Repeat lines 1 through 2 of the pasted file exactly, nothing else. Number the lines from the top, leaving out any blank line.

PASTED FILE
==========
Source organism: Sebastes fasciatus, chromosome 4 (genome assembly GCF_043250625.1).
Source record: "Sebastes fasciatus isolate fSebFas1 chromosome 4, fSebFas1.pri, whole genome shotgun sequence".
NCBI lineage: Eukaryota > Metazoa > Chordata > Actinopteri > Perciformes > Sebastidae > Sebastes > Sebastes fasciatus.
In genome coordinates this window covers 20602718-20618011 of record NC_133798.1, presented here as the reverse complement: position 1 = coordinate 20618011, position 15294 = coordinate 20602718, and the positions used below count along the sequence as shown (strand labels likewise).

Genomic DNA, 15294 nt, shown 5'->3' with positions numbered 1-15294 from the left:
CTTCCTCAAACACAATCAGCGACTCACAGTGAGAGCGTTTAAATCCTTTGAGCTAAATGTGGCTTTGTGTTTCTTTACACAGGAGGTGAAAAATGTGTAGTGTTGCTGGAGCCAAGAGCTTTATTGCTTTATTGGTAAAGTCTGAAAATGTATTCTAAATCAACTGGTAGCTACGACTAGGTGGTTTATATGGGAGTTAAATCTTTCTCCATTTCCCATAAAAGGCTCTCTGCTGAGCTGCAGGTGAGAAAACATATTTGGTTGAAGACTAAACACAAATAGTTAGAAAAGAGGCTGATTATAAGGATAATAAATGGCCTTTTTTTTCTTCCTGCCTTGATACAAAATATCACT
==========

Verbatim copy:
Source organism: Sebastes fasciatus, chromosome 4 (genome assembly GCF_043250625.1).
Source record: "Sebastes fasciatus isolate fSebFas1 chromosome 4, fSebFas1.pri, whole genome shotgun sequence".